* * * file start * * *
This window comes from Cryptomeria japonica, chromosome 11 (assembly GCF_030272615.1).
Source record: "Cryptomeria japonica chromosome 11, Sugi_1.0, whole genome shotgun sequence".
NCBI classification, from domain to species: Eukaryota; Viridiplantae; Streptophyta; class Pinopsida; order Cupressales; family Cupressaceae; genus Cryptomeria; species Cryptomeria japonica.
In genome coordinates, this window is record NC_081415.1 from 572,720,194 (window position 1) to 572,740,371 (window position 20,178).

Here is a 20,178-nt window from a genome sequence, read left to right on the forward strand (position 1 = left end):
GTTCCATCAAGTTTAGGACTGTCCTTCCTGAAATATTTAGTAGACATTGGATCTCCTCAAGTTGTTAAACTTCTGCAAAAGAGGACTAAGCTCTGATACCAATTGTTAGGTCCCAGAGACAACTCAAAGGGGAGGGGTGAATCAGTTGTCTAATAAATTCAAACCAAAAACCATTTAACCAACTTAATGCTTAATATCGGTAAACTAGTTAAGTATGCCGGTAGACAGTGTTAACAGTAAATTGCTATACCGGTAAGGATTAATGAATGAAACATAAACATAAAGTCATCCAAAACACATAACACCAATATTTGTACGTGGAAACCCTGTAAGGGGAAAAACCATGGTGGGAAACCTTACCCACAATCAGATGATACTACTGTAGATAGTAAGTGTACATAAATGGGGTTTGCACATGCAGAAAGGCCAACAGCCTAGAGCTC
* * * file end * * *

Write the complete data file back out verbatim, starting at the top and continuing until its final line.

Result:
This window comes from Cryptomeria japonica, chromosome 11 (assembly GCF_030272615.1).
Source record: "Cryptomeria japonica chromosome 11, Sugi_1.0, whole genome shotgun sequence".
NCBI classification, from domain to species: Eukaryota; Viridiplantae; Streptophyta; class Pinopsida; order Cupressales; family Cupressaceae; genus Cryptomeria; species Cryptomeria japonica.
In genome coordinates, this window is record NC_081415.1 from 572,720,194 (window position 1) to 572,740,371 (window position 20,178).

Here is a 20,178-nt window from a genome sequence, read left to right on the forward strand (position 1 = left end):
GTTCCATCAAGTTTAGGACTGTCCTTCCTGAAATATTTAGTAGACATTGGATCTCCTCAAGTTGTTAAACTTCTGCAAAAGAGGACTAAGCTCTGATACCAATTGTTAGGTCCCAGAGACAACTCAAAGGGGAGGGGTGAATCAGTTGTCTAATAAATTCAAACCAAAAACCATTTAACCAACTTAATGCTTAATATCGGTAAACTAGTTAAGTATGCCGGTAGACAGTGTTAACAGTAAATTGCTATACCGGTAAGGATTAATGAATGAAACATAAACATAAAGTCATCCAAAACACATAACACCAATATTTGTACGTGGAAACCCTGTAAGGGGAAAAACCATGGTGGGAAACCTTACCCACAATCAGATGATACTACTGTAGATAGTAAGTGTACATAAATGGGGTTTGCACATGCAGAAAGGCCAACAGCCTAGAGCTC